Installation view of Axel Vervoordt Gallery’s booth at Art SG, 2023. Courtesy of Axel Vervoordt Gallery.
The air was thick with anticipation as the much-delayed Art SG fair finally swung open its doors in Singapore on Wednesday. Collectors, curators, and dealers from across the globe streamed into the city’s iconic Marina Bay Sands convention center eager to comb through works from more than 160 local and international galleries.
“This has been four years in the making,” said Mathieu Borysevicz, founder of the Shanghai gallery BANK, which signed up as an exhibitor in 2018 when the fair was first announced. “Initially, we were a little hesitant about Singapore because it’s not the most dynamic city in terms of culture, and we don’t have many collectors here, but all that seems to have shifted.…Yesterday was explosive.”
A strong contingent of collectors from neighboring Southeast Asian countries such as Indonesia, Malaysia, and Thailand flew in for the event, as well as buyers from Australia, mainland China, Taiwan, Korea, Hong Kong, and Europe. Having recently gathered at Frieze Seoul, many collectors saw Art SG—which is organized by international fair conglomerate The Art Assembly—as a complementary and exciting destination for contemporary art in Asia.
David Nash, installation view in Annely Juda Fine Art’s booth at Art SG, 2023. Courtesy of Annely Juda Fine Art.
Recently, Singapore has been championed as Asia’s next major art hub, with many seeing Art SG as a catalyst for the local and regional art market. In the last few months, activity by auction houses such as Sotheby’s (which in 2022 staged its first auction in Singapore after 15 years) and the appointment of Singapore-based representatives of international galleries has been touted as signs of the city’s burgeoning importance in the global art market. The influx of wealth from affluent collectors in Singapore has also been seen as a promising development: In the first six months of 2022, the median expenditure of Singapore collectors was $164,000, surpassing the entire year of 2021 at $129,000, according to the Art Basel and UBS Survey of Global Collecting.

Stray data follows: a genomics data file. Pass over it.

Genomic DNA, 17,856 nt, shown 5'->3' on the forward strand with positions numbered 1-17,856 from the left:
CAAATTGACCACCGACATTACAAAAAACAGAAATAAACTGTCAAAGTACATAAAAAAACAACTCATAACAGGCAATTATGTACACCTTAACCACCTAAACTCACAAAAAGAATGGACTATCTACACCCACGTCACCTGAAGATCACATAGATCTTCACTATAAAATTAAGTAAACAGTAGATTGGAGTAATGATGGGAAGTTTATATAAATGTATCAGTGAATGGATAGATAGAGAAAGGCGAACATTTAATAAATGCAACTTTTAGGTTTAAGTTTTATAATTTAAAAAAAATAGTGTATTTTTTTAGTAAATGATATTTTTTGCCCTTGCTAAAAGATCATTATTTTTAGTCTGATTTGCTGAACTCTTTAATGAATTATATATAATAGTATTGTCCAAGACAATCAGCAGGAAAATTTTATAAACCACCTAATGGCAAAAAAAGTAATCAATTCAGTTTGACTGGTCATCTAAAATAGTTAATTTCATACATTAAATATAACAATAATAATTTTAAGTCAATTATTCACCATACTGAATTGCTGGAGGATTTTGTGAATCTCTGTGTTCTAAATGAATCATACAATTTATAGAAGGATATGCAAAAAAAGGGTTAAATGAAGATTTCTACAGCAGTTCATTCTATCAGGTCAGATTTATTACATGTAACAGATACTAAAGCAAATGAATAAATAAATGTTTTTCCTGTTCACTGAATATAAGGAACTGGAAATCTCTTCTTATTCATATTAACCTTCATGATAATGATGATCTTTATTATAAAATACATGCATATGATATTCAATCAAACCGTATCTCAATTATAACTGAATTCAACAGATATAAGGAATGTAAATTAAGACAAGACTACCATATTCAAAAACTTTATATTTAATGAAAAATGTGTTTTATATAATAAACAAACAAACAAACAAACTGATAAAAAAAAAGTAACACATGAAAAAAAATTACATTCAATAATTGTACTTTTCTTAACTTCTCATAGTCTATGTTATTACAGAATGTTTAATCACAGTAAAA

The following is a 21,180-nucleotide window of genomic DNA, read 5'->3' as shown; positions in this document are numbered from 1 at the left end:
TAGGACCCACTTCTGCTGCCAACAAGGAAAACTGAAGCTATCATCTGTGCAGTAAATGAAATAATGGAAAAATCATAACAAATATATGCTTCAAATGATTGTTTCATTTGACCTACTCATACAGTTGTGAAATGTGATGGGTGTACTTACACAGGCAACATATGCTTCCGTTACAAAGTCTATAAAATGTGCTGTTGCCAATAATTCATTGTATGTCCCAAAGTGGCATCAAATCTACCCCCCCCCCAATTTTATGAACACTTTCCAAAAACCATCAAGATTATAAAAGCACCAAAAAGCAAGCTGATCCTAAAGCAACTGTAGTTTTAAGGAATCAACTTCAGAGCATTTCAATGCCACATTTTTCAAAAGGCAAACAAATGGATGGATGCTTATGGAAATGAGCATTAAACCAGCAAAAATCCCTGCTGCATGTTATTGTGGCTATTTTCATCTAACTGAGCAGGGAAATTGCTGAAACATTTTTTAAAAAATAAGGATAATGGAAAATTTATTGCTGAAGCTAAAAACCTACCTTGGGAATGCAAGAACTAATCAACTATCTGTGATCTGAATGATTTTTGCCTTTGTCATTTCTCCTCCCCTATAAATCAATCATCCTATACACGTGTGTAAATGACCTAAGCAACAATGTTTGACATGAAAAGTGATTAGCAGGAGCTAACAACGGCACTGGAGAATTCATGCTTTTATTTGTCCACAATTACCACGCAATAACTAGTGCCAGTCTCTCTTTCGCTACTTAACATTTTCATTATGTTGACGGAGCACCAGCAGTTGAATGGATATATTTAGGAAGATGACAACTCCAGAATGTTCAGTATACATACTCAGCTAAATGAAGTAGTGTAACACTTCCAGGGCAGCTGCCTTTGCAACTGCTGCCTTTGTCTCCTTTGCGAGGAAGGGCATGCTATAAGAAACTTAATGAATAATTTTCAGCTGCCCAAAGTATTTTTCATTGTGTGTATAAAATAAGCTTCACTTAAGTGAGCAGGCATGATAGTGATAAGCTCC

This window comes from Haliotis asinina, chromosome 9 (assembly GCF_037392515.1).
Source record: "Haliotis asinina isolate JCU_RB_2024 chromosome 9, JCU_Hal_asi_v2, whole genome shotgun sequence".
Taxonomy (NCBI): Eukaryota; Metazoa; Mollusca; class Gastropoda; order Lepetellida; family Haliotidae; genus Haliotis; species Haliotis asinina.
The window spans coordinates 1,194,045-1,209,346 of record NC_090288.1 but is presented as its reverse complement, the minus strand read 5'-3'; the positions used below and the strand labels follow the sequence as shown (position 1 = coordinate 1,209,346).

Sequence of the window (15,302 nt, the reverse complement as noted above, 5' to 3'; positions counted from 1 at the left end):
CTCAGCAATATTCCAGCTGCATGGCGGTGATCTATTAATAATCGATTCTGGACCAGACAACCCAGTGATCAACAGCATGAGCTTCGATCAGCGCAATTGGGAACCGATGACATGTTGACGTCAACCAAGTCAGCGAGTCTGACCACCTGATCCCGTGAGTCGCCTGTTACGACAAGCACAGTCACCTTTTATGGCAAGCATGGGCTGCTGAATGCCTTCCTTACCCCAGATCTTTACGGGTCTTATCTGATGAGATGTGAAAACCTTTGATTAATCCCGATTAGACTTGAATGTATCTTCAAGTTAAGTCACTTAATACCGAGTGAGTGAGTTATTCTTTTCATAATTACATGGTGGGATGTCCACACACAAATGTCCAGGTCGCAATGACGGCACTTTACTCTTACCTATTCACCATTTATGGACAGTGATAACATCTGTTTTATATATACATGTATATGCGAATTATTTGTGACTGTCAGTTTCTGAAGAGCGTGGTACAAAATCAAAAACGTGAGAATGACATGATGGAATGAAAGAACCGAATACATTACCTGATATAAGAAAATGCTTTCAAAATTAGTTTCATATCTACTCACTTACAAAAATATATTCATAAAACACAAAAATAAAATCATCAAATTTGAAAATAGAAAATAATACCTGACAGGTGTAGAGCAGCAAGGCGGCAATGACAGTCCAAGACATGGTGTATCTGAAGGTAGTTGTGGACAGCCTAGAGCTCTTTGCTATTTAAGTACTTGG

But while many are optimistic about the city-state’s potential, others are taking a guarded approach. “We heard these exact same speeches about Singapore’s potential 10 years ago and it never came to fruition,” said Belgian collector Alain Servais, who was also in town to visit the Singapore Biennale, which ends in March. “It’s too early to tell. The fair has a shot at it but whether the market will follow, we will have to wait and see.”
Many dealers from international galleries told Artsy that they are participating in the fair to test the waters. While some reported a slow start to the fair, several gallerists saw strong interest from local and Southeast Asian collectors. Within 10 minutes of the fair opening, New York–based Sundaram Tagore Gallery, which has an outpost in Singapore’s Gillman Barracks art district, sold two works by Korean artist Chun Kwang Young to a Singapore-based buyer priced at $184,000 and $197,000 and a large-scale painting by Singaporean artist Jane Lee to a local collector.
David Zwirner also placed many works with Southeast Asian clients early in the fair, selling more than half of its booth, including two large-scale paintings by Katherine Bernhardt, as well as works by Neo Rauch, Carol Bove, and others with a value totaling more than $2.5 million. Other blue-chip galleries such as White Cube made several sales including an Anselm Kiefer canvas, Dein Goldenes Haar Margarete (1981), for €1.2 million ($1.3 million) to an Indonesian buyer.